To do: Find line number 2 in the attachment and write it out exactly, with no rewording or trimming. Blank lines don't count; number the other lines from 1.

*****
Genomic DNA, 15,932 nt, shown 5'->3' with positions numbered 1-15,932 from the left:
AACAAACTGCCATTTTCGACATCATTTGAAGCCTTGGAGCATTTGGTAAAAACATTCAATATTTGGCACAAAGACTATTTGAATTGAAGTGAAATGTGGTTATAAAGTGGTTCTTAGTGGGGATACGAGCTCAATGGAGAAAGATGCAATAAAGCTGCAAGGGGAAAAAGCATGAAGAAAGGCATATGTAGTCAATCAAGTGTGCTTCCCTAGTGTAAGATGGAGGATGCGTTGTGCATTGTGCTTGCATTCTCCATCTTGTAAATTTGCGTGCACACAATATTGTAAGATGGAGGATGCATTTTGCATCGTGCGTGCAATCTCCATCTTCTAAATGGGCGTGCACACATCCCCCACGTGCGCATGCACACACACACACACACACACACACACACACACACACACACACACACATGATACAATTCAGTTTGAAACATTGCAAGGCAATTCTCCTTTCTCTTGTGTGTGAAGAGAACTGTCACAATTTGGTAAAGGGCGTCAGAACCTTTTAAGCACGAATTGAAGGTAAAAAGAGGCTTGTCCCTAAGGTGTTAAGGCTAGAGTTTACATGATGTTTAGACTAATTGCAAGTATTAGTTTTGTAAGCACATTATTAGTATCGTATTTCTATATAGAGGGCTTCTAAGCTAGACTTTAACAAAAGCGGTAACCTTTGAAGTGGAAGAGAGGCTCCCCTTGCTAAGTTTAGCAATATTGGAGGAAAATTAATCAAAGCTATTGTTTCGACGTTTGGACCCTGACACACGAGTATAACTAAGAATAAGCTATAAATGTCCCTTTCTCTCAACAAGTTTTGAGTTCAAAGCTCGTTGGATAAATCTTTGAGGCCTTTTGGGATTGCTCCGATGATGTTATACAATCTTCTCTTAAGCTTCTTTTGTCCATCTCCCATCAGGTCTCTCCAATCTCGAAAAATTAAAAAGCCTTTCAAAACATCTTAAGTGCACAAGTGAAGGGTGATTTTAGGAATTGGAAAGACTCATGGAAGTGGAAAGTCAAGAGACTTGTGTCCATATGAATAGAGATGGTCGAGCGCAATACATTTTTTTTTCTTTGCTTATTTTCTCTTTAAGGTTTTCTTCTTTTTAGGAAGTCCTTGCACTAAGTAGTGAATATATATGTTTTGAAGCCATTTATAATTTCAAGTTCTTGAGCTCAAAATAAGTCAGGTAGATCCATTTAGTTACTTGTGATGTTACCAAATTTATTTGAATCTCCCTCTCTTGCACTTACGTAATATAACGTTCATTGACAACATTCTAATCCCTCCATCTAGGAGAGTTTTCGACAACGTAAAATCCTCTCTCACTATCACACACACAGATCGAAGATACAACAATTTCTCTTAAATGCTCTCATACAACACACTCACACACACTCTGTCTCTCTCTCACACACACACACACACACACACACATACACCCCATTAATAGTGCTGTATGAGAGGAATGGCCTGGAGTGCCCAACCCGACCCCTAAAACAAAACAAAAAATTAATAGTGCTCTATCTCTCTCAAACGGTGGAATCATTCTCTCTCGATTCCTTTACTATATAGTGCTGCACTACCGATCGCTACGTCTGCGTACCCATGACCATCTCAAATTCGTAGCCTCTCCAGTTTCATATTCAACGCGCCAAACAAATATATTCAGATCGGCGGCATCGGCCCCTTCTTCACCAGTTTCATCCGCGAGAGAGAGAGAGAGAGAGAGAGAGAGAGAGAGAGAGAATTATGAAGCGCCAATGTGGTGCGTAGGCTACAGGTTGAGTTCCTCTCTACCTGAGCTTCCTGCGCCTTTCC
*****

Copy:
AACAAACTGCCATTTTCGACATCATTTGAAGCCTTGGAGCATTTGGTAAAAACATTCAATATTTGGCACAAAGACTATTTGAATTGAAGTGAAATGTGGTTATAAAGTGGTTCTTAGTGGGGATACGAGCTCAATGGAGAAAGATGCAATAAAGCTGCAAGGGGAAAAAGCATGAAGAAAGGCATATGTAGTCAATCAAGTGTGCTTCCCTAGTGTAAGATGGAGGATGCGTTGTGCATTGTGCTTGCATTCTCCATCTTGTAAATTTGCGTGCACACAATATTGTAAGATGGAGGATGCATTTTGCATCGTGCGTGCAATCTCCATCTTCTAAATGGGCGTGCACACATCCCCCACGTGCGCATGCACACACACACACACACACACACACACACACACACACACACACACACATGATACAATTCAGTTTGAAACATTGCAAGGCAATTCTCCTTTCTCTTGTGTGTGAAGAGAACTGTCACAATTTGGTAAAGGGCGTCAGAACCTTTTAAGCACGAATTGAAGGTAAAAAGAGGCTTGTCCCTAAGGTGTTAAGGCTAGAGTTTACATGATGTTTAGACTAATTGCAAGTATTAGTTTTGTAAGCACATTATTAGTATCGTATTTCTATATAGAGGGCTTCTAAGCTAGACTTTAACAAAAGCGGTAACCTTTGAAGTGGAAGAGAGGCTCCCCTTGCTAAGTTTAGCAATATTGGAGGAAAATTAATCAAAGCTATTGTTTCGACGTTTGGACCCTGACACACGAGTATAACTAAGAATAAGCTATAAATGTCCCTTTCTCTCAACAAGTTTTGAGTTCAAAGCTCGTTGGATAAATCTTTGAGGCCTTTTGGGATTGCTCCGATGATGTTATACAATCTTCTCTTAAGCTTCTTTTGTCCATCTCCCATCAGGTCTCTCCAATCTCGAAAAATTAAAAAGCCTTTCAAAACATCTTAAGTGCACAAGTGAAGGGTGATTTTAGGAATTGGAAAGACTCATGGAAGTGGAAAGTCAAGAGACTTGTGTCCATATGAATAGAGATGGTCGAGCGCAATACATTTTTTTTTCTTTGCTTATTTTCTCTTTAAGGTTTTCTTCTTTTTAGGAAGTCCTTGCACTAAGTAGTGAATATATATGTTTTGAAGCCATTTATAATTTCAAGTTCTTGAGCTCAAAATAAGTCAGGTAGATCCATTTAGTTACTTGTGATGTTACCAAATTTATTTGAATCTCCCTCTCTTGCACTTACGTAATATAACGTTCATTGACAACATTCTAATCCCTCCATCTAGGAGAGTTTTCGACAACGTAAAATCCTCTCTCACTATCACACACACAGATCGAAGATACAACAATTTCTCTTAAATGCTCTCATACAACACACTCACACACACTCTGTCTCTCTCTCACACACACACACACACACACACACATACACCCCATTAATAGTGCTGTATGAGAGGAATGGCCTGGAGTGCCCAACCCGACCCCTAAAACAAAACAAAAAATTAATAGTGCTCTATCTCTCTCAAACGGTGGAATCATTCTCTCTCGATTCCTTTACTATATAGTGCTGCACTACCGATCGCTACGTCTGCGTACCCATGACCATCTCAAATTCGTAGCCTCTCCAGTTTCATATTCAACGCGCCAAACAAATATATTCAGATCGGCGGCATCGGCCCCTTCTTCACCAGTTTCATCCGCGAGAGAGAGAGAGAGAGAGAGAGAGAGAGAGAGAGAGAATTATGAAGCGCCAATGTGGTGCGTAGGCTACAGGTTGAGTTCCTCTCTACCTGAGCTTCCTGCGCCTTTCC